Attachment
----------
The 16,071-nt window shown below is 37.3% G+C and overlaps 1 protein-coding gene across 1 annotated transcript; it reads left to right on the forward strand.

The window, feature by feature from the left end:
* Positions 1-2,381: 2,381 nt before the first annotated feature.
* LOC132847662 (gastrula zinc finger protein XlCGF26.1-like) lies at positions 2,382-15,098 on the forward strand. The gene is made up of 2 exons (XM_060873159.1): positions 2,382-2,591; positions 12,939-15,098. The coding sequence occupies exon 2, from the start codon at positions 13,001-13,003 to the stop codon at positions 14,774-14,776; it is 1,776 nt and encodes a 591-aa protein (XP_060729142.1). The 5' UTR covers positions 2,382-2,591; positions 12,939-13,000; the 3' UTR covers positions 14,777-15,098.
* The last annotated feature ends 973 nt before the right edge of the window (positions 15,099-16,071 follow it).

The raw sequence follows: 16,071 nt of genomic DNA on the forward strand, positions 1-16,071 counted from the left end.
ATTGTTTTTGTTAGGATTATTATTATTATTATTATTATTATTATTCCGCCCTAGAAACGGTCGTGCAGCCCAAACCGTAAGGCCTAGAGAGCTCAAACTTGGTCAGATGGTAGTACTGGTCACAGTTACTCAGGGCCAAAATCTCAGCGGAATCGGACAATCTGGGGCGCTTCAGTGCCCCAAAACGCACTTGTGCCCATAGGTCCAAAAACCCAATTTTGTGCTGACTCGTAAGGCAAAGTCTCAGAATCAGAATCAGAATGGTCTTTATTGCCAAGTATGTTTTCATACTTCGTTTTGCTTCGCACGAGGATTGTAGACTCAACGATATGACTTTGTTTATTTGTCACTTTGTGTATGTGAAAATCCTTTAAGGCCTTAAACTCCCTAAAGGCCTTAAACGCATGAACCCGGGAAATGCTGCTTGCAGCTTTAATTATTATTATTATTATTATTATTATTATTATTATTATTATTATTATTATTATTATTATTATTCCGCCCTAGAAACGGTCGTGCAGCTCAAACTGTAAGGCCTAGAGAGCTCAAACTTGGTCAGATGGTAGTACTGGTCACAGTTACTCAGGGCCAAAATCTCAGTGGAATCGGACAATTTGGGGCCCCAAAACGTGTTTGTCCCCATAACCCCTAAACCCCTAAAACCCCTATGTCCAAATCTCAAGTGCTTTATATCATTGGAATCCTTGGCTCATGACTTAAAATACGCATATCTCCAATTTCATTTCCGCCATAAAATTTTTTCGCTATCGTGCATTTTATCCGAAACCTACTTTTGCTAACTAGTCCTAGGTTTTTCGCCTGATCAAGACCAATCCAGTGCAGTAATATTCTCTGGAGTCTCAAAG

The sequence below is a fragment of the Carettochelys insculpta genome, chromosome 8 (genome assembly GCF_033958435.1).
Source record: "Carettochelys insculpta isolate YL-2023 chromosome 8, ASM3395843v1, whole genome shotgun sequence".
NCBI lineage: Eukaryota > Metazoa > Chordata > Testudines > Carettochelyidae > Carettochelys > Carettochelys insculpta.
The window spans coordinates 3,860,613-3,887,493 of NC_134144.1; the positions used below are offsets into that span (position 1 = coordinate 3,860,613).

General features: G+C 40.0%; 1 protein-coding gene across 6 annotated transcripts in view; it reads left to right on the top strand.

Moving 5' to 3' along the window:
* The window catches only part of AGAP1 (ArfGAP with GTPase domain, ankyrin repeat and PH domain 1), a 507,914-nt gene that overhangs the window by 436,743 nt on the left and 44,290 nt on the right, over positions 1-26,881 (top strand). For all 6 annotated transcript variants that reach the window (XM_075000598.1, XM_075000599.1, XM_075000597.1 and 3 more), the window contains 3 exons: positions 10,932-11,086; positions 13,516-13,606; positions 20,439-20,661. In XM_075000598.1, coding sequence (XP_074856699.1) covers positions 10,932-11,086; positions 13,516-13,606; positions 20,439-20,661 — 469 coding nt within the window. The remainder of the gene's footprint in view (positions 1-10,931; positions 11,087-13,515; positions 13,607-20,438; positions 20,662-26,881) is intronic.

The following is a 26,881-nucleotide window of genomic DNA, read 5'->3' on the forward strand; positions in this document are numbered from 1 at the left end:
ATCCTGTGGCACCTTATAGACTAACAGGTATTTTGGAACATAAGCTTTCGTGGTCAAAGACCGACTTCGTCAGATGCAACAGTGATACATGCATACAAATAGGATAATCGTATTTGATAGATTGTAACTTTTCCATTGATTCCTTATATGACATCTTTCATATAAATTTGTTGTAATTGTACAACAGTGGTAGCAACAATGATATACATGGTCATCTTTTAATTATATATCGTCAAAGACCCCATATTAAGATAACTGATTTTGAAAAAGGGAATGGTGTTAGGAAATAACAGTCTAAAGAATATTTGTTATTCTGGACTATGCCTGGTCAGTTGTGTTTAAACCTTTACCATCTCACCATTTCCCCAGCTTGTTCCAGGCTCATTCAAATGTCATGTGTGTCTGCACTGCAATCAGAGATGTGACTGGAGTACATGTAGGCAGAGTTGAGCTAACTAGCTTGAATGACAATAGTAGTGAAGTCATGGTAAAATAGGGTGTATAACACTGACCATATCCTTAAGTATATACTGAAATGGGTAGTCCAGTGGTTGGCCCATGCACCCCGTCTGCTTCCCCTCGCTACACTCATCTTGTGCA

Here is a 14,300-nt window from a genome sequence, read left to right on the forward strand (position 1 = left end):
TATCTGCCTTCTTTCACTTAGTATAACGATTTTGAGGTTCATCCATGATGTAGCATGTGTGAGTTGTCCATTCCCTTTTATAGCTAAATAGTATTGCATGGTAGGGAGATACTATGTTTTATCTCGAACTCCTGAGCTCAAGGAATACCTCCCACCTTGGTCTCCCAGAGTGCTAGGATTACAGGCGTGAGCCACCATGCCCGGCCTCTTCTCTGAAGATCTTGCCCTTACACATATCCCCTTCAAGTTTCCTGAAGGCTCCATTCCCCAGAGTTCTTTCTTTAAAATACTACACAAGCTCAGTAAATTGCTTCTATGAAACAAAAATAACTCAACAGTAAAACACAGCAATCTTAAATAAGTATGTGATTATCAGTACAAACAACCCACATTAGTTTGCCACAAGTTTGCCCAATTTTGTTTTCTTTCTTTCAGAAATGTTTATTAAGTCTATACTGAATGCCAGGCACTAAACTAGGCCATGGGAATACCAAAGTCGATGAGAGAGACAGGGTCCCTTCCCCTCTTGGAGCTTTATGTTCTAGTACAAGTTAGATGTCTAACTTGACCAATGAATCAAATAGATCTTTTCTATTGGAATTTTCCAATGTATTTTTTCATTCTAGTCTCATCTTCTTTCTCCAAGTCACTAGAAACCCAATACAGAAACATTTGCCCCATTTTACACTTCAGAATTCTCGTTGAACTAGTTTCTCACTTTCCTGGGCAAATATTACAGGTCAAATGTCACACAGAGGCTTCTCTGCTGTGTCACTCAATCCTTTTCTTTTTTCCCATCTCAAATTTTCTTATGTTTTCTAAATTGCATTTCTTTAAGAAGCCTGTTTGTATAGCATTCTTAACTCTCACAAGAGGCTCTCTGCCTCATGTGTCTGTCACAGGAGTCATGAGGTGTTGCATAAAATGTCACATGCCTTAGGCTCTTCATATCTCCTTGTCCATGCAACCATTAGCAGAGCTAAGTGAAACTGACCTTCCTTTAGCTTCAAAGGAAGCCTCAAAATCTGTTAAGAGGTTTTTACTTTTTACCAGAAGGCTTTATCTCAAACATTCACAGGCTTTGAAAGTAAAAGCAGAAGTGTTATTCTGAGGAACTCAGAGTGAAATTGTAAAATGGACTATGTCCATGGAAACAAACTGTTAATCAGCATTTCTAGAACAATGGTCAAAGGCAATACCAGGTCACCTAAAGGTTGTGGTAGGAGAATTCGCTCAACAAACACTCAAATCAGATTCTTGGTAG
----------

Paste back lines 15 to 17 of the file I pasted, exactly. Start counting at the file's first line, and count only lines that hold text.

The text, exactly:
The following is a 26,881-nucleotide window of genomic DNA, read 5'->3' on the forward strand; positions in this document are numbered from 1 at the left end:
ATCCTGTGGCACCTTATAGACTAACAGGTATTTTGGAACATAAGCTTTCGTGGTCAAAGACCGACTTCGTCAGATGCAACAGTGATACATGCATACAAATAGGATAATCGTATTTGATAGATTGTAACTTTTCCATTGATTCCTTATATGACATCTTTCATATAAATTTGTTGTAATTGTACAACAGTGGTAGCAACAATGATATACATGGTCATCTTTTAATTATATATCGTCAAAGACCCCATATTAAGATAACTGATTTTGAAAAAGGGAATGGTGTTAGGAAATAACAGTCTAAAGAATATTTGTTATTCTGGACTATGCCTGGTCAGTTGTGTTTAAACCTTTACCATCTCACCATTTCCCCAGCTTGTTCCAGGCTCATTCAAATGTCATGTGTGTCTGCACTGCAATCAGAGATGTGACTGGAGTACATGTAGGCAGAGTTGAGCTAACTAGCTTGAATGACAATAGTAGTGAAGTCATGGTAAAATAGGGTGTATAACACTGACCATATCCTTAAGTATATACTGAAATGGGTAGTCCAGTGGTTGGCCCATGCACCCCGTCTGCTTCCCCTCGCTACACTCATCTTGTGCA

Here is a 14,300-nt window from a genome sequence, read left to right on the forward strand (position 1 = left end):